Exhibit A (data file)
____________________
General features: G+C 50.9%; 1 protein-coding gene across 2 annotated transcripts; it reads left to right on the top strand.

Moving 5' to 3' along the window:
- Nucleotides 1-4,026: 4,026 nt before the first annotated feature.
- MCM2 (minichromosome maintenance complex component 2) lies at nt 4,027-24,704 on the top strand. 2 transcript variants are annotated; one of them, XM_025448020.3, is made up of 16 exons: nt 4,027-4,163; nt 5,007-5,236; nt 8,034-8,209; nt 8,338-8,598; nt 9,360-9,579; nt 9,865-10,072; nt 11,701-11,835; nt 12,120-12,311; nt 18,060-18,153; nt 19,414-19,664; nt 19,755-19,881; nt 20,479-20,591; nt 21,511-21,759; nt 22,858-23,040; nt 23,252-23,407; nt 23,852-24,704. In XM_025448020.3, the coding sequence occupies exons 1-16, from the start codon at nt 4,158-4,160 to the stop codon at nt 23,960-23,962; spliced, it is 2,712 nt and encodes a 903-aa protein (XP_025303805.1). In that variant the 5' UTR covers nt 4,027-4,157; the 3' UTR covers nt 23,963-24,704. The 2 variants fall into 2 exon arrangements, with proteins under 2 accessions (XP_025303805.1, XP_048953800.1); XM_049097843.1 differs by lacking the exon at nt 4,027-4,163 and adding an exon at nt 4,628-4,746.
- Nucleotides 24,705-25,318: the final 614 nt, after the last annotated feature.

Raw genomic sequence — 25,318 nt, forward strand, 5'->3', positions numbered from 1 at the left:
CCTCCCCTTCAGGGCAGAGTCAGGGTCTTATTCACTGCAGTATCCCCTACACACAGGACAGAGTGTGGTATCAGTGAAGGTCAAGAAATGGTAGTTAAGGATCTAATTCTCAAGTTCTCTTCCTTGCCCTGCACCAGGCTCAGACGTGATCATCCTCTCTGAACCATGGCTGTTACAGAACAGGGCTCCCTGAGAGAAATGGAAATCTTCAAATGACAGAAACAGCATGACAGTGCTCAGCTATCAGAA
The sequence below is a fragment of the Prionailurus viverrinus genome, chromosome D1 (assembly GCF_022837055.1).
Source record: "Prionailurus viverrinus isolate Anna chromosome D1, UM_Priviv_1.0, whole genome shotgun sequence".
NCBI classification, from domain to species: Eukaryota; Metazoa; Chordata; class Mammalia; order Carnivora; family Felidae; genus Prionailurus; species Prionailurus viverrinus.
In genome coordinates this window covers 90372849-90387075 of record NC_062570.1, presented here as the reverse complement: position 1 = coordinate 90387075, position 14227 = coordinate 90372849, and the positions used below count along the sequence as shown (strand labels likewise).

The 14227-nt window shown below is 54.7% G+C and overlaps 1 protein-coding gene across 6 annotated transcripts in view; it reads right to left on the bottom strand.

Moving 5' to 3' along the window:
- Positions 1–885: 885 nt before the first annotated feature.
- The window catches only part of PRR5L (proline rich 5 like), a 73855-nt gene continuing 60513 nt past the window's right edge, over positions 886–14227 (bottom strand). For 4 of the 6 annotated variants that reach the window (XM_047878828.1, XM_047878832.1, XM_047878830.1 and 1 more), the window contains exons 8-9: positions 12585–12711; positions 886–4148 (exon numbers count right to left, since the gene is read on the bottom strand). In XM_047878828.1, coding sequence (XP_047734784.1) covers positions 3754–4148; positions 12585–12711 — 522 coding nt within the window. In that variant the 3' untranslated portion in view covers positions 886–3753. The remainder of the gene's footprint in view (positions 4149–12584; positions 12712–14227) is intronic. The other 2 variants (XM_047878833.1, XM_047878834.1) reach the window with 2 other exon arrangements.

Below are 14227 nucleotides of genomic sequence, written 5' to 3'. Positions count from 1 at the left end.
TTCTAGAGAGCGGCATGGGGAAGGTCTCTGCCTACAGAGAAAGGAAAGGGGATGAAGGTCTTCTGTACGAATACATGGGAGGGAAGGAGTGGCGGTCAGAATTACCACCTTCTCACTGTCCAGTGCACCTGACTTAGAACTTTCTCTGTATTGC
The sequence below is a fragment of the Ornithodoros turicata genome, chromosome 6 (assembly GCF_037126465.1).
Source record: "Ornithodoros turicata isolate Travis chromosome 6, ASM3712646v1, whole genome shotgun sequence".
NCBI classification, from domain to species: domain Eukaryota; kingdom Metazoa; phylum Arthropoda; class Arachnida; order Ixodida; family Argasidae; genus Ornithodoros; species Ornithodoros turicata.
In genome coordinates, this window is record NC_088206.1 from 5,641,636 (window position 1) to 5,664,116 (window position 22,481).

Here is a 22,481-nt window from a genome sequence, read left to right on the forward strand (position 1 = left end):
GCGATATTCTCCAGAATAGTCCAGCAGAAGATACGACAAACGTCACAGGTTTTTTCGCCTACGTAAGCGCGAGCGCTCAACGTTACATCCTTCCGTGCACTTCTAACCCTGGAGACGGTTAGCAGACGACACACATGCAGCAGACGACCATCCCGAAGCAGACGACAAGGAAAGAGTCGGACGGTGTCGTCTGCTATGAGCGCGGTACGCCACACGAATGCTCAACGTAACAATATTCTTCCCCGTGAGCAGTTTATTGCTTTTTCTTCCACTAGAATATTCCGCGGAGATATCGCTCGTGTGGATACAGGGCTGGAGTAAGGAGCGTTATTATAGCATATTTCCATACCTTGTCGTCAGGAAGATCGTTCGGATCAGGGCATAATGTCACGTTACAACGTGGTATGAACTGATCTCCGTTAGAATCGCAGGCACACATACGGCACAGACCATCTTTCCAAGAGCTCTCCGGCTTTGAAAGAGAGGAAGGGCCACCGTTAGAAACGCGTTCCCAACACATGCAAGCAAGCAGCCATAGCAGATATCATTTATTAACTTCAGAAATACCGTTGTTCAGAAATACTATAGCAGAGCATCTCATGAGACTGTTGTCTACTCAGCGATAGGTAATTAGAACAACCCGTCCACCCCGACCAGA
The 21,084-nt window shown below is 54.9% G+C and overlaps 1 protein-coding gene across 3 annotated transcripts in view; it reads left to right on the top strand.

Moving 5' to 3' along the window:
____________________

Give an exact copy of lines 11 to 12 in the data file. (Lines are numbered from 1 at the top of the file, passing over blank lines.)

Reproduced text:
In genome coordinates this window covers 90372849-90387075 of record NC_062570.1, presented here as the reverse complement: position 1 = coordinate 90387075, position 14227 = coordinate 90372849, and the positions used below count along the sequence as shown (strand labels likewise).

The 14227-nt window shown below is 54.7% G+C and overlaps 1 protein-coding gene across 6 annotated transcripts in view; it reads right to left on the bottom strand.